I'm looking for a way to run code by executing the following steps:

  1. Receiving a list of NuGet packages (a list of tuples ("package name", "package version", "path to main class").
  2. Retrieving them in a local directory (cf code sample #1)
  3. Loading them in my program at run-time
  4. Running the main classes by introspection (cf code sample #2)

By now I am struggling with the third step. I can't find out how to load my package at run-time.

My main question are:

  • How can I find out in which folders were stored the retrieved packages?
  • How can I load the content of those directories into my program?

Code Sample #1:

private static void getPackageByNameAndVersion(string packageID, string version)
    IPackageRepository repo =

   string path = "C:/tmp_repo";
   PackageManager packageManager = new PackageManager(repo, path);
   Console.WriteLine("before dl pkg");
   packageManager.InstallPackage(packageID, SemanticVersion.Parse(version));


Code sample #2:

private static void loadByAssemblyNameAndTypeName(string assemblyName, string typeName)
   AppDomain isolationAppDomain = AppDomain.CreateDomain("tmp");
   object a = isolationAppDomain.CreateInstanceAndUnwrap(assemblyName, typeName);
   Type x = a.GetType();
   MethodInfo m = x.GetMethod("Main");
   m.Invoke(a, new object[] { });

Grab a cup of coffee :)

Downloading the nuget package?

Nuget.Core (nuget package) is a good choice, and here is a snippet of code that I have that should be able to download a nuget package by id and version

var repo = PackageRepositoryFactory.Default

string path = "c:\\temp";
var packageManager = new PackageManager(repo, path);
packageManager.PackageInstalled += PackageManager_PackageInstalled;

var package = repo.FindPackage("packageName", SemanticVersion.Parse("1.0.0"));
if (package != null)
    packageManager.InstallPackage(package, false, true);

Notice that I plugged an event handler to the PackageInstalled event of the PackageManager class.

How do we load an assembly in an isolated app domain?

Since reflection API does not provide a way to load an assembly in a specific domain, We will create a proxy class that act as a loader in our isolated domain:

public class TypeProxy : MarshalByRefObject
    public Type LoadFromAssembly(string assemblyPath, string typeName)
            var asm = Assembly.LoadFile(assemblyPath);
            return asm.GetType(typeName);
        catch (Exception) { return null; }

And now, is how to put it all together?

Here comes the complex part:

private static void PackageManager_PackageInstalled(object sender, 
                                                    PackageOperationEventArgs e)
    var files = e.FileSystem.GetFiles(e.InstallPath, "*.dll", true);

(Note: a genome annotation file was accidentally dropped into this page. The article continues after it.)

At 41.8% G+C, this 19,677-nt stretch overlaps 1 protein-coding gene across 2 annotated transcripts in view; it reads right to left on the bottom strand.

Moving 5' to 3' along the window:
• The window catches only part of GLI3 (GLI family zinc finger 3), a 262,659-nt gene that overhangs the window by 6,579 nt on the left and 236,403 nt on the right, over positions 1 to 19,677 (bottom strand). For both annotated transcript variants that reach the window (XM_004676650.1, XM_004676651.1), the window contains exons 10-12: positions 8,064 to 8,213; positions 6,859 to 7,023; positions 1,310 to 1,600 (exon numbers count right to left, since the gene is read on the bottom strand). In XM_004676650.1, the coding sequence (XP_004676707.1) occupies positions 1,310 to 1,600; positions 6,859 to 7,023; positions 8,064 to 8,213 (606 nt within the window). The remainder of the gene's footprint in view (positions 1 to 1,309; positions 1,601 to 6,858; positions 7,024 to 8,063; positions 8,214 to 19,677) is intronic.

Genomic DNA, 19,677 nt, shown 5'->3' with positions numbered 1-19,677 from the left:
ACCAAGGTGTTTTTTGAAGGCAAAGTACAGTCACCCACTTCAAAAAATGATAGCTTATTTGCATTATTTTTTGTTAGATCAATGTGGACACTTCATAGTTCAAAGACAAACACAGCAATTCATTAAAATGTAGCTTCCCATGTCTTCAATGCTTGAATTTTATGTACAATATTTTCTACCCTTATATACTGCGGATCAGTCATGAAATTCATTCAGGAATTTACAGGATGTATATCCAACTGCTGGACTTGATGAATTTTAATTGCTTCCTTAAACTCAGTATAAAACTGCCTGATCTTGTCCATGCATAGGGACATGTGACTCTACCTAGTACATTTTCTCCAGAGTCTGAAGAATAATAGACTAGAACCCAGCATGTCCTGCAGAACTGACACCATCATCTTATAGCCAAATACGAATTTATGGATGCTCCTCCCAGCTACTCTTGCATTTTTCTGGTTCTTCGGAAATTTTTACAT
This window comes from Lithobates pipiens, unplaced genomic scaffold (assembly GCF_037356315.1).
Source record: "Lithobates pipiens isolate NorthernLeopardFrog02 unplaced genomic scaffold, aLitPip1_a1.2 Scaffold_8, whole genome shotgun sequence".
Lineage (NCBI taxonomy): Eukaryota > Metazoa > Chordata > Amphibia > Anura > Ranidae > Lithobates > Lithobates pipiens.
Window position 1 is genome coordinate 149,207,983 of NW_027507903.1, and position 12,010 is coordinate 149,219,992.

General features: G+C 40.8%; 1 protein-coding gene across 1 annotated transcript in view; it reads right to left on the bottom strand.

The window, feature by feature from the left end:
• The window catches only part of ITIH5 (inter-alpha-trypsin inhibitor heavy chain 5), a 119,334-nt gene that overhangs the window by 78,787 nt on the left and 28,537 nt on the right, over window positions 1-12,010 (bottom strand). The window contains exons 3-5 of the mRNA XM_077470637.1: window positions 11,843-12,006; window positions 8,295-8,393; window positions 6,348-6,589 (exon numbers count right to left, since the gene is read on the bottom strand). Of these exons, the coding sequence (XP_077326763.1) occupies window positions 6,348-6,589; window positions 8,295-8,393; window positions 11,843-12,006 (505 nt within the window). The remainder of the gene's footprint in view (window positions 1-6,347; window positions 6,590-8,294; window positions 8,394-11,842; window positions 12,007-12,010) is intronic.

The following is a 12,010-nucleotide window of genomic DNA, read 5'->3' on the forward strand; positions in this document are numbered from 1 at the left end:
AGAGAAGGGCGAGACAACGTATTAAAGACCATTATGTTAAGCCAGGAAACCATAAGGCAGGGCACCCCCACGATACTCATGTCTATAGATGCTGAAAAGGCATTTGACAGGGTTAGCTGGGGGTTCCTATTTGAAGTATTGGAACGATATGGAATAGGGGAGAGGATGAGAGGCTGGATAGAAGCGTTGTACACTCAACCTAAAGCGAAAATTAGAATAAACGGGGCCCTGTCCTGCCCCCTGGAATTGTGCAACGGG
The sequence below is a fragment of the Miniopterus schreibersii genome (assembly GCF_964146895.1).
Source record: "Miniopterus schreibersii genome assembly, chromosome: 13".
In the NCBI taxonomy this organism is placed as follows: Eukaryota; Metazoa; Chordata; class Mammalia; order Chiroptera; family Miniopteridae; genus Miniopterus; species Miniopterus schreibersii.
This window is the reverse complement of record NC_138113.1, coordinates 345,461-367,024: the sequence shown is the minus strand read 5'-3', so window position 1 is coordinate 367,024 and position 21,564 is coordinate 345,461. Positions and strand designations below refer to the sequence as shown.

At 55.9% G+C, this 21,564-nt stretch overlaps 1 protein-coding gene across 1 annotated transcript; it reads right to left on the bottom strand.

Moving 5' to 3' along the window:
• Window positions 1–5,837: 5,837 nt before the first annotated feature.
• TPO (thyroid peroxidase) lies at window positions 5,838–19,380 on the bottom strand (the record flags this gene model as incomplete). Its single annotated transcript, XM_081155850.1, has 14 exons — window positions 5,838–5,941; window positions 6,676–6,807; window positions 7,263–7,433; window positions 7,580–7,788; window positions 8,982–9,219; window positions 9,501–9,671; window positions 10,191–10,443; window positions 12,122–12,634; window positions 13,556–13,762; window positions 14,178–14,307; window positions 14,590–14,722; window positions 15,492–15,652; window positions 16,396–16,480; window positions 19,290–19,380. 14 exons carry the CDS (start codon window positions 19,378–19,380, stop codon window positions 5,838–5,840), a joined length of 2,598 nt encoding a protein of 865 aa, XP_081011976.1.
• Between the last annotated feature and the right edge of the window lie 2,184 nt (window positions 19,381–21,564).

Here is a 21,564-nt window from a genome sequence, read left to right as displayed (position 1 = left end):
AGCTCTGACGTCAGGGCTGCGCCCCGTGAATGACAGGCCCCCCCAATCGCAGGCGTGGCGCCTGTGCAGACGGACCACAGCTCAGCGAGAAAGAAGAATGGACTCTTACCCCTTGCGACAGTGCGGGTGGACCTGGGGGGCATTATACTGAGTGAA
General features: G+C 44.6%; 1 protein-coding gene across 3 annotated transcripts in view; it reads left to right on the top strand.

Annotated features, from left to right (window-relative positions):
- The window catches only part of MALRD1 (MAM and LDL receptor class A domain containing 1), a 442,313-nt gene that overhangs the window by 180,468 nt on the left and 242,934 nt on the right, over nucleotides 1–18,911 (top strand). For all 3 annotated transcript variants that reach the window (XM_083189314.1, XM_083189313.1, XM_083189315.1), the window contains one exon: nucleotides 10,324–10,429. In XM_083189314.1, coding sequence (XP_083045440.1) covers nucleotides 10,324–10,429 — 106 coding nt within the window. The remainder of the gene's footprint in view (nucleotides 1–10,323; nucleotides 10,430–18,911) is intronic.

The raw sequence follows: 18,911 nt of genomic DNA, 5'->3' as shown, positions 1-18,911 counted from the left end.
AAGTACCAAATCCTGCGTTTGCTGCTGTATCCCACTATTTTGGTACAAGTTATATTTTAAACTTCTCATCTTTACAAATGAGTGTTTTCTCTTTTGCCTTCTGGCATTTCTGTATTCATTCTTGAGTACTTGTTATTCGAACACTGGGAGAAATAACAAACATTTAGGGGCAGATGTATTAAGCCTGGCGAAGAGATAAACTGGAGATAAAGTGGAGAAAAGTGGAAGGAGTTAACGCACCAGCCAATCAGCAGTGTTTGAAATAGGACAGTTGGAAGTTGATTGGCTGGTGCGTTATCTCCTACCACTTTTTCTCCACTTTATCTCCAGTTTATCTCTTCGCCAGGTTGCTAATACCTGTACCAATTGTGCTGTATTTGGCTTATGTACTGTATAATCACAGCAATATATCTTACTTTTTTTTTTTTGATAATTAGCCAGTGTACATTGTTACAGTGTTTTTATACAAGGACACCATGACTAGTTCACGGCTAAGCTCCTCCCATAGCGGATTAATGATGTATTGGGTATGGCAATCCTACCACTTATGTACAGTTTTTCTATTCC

foreach (var file in files)
            AppDomain domain = AppDomain.CreateDomain("tmp");
            Type typeProxyType = typeof(TypeProxy);
            var typeProxyInstance = (TypeProxy)domain.CreateInstanceAndUnwrap(

            var type = typeProxyInstance.LoadFromAssembly(file, "<KnownTypeName>");
            object instance = 
                domain.CreateInstanceAndUnwrap(type.Assembly.FullName, type.FullName);
        catch (Exception ex)
            Console.WriteLine("failed to load {0}", file);


Notice that this method is the event handler that gets executed after downloading the nuget package


Note that you will need to replace <KnownTypeName> with the expected type name coming from the assembly (or maybe run a discovery of all public types in the assembly)

Worth noting that I haven't executed this code myself and cannot guarantee that it will work out of the box, and still might need some tweaking. but Hopefully it is the concept that allows you to solve the problem.

  • 2
    One problem with your example is that PackageManager_PackageInstalled is only called when the asked package is installed for the first time in c:\\temp. If it is already there from a previous code execution, PackageManager_PackageInstalled will not be call. – Manuel Leduc Aug 20 '15 at 9:22

Don't do that! You are probably trying to load NuGet content at a customers computer to save some space on distribution of your software. Isn't it that?

The common recommended approach is to download the NuGet content as the second step of an automated build (after downloading the source code), build the software and run the automated tests with the NuGet content you have downloaded. And then distribute the build with the NuGet content you have tested as the complex whole unit.

  • 2
    I understand your concerns but the main goal of the software I'm writing is to load software components at runtime. So loaded codes will be third partie's I cannot know at build time. But thanks for this wise advice anyway :) – Manuel Leduc Aug 17 '15 at 7:57

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